I am a failure, and I’m happy about it. That’s an odd statement, I know, but hear me out. If you’ve been a runner for long enough, you’ve likely experienced failure in some regard. Much like death and taxes, it’s coming for all of us.
From a very young age, I was raised to succeed, to accept nothing less than being the best. Being better than my peers, being the best on the soccer field, getting a 4.00 GPA, leaving others in my wake in the final turn down the straightway on the track. Don’t get me wrong, I wasn’t always the best. Many kids were smarter, faster, stronger, and more talented. But I was taught to work harder than everyone and set unbearably high expectations upon myself.
This path towards unsustainable achievement culminated my senior year of high school. I wanted to run sub-2:00 minutes for the 800m in track and win our local sectional. I was an above average middle distance runner my junior year, but to be the best would require a whole new level of dedication. And that’s precisely what I did. Every day I trained alone; often twice per day. There were lonely 4:30am mornings doing plyometric work in the gym before school. On Christmas morning, I jumped the fence to our track to do 400m repeats in the snow until I’d fallen to my knees from exhaustion. My hair grew long. I wanted to feel it blow in the breeze like a race horse as I sprinted the track. I was becoming a beast. Little else began to matter in my life. This was my vision quest.
My first race of the season was a PR. I ran away from the field with ease in my next race. I could taste victory. In my mind, I could see the tiny “1” preceding my time on the race clock as I crossed the line. Each race that spring I would watch the clock as sprinted all out down the final stretch. 1:58… 1:59… 2:00… 2:01. It was always just outside of my grasp. Winning didn’t even matter. After each race, I’d collapse off the track and then vomit my guts out minutes later. It was pure maximum effort affair, and each race I was willing to sacrifice my life to break the 2-minute barrier.
I never made it. My times plateaued that season, and they even got worse in some races. I was exhausted. I didn’t even place top 3 in sectionals. It was a devastating blow to my ego, but a valuable life lesson, even if I didn’t realize it at the time.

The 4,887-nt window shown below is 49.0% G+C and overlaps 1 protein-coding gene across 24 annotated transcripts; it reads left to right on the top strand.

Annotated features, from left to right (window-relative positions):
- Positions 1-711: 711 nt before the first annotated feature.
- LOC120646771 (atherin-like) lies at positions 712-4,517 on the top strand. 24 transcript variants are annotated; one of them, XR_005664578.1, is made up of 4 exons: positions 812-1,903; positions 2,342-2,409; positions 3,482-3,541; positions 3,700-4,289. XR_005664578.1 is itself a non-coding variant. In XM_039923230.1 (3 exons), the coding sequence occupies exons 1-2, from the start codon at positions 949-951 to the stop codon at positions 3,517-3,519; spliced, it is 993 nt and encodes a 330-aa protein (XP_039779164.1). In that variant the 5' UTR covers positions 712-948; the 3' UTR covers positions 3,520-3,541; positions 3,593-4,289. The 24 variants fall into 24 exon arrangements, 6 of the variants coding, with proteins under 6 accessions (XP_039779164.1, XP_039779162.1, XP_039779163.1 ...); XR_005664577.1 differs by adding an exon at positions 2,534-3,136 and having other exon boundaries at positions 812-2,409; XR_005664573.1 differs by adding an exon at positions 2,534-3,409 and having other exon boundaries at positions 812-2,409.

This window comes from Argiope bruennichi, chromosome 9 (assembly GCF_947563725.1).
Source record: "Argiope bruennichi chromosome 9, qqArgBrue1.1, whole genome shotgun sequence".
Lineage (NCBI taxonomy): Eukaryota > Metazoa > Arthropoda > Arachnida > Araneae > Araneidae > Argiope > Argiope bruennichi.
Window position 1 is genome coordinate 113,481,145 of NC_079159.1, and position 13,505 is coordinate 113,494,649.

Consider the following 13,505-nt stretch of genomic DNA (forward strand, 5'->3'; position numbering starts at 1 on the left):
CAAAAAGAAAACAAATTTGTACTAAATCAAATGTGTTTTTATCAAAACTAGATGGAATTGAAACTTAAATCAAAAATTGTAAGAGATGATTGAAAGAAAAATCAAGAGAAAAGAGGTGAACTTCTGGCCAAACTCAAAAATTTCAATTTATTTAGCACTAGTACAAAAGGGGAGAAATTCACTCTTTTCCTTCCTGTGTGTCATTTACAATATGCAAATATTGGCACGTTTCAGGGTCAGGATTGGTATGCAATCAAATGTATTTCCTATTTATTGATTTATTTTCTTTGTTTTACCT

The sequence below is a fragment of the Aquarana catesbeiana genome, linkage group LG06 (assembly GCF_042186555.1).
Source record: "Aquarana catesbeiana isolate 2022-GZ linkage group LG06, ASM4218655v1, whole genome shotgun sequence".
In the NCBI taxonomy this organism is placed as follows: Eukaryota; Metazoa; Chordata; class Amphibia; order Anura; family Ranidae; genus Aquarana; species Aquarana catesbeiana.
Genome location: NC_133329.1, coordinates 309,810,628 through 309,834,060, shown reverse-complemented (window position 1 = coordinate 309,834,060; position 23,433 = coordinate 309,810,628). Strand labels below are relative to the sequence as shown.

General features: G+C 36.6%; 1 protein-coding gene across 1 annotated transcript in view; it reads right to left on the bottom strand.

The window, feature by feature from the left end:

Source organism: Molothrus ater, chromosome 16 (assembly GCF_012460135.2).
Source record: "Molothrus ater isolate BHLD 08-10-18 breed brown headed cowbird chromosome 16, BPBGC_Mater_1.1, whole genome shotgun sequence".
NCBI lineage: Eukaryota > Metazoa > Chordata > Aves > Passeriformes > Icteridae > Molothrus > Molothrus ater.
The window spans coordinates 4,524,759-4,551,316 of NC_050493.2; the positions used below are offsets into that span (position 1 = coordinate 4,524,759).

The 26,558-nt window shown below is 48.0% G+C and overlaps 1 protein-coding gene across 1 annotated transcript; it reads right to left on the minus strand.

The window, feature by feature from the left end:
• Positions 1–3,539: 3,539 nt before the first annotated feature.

Flash forward to 2016, when I was shut out of every ultra-distance race I toed the line that year. A DNF in every race.
Cloudland Canyon 50 Mile: undertrained and injured. DNF at 50k
Arkansas Traveller 100: miscalculated fluid intake, DNF (and a brush with death) from hyponatremia at mile 64.
Pinhoti 100: went out too hard, not enough recovery from AT100. DNF at mile 40 after my calves seized up in cramps for hours.
After a great 2015 racing season, 2016 was an utter failure by any man’s standards. A younger version of myself would have had a very difficult time swallowing this magnitude of defeat, but as I’ve raced ultras for several years now, I’ve come to embrace failure. I no longer see it as an absolute negative. So long as I’ve given a 100% maximum effort, then I walk away with something even more valuable than a finisher buckle: lessons.
I look at people racing ultras that have never DNF’ed, and I think, “this person isn’t challenging themselves”. The essence of running, and especially ultrarunning, is to “get in over your head”, so to speak. Set goals that scare you. Set goals that you will probably fail to achieve. To have any sort of longevity in this sport, you must know that despite your best efforts, you may fail. Accept your failures. Blame only yourself. Learn from your failures, and become not only a better runner, but a better person.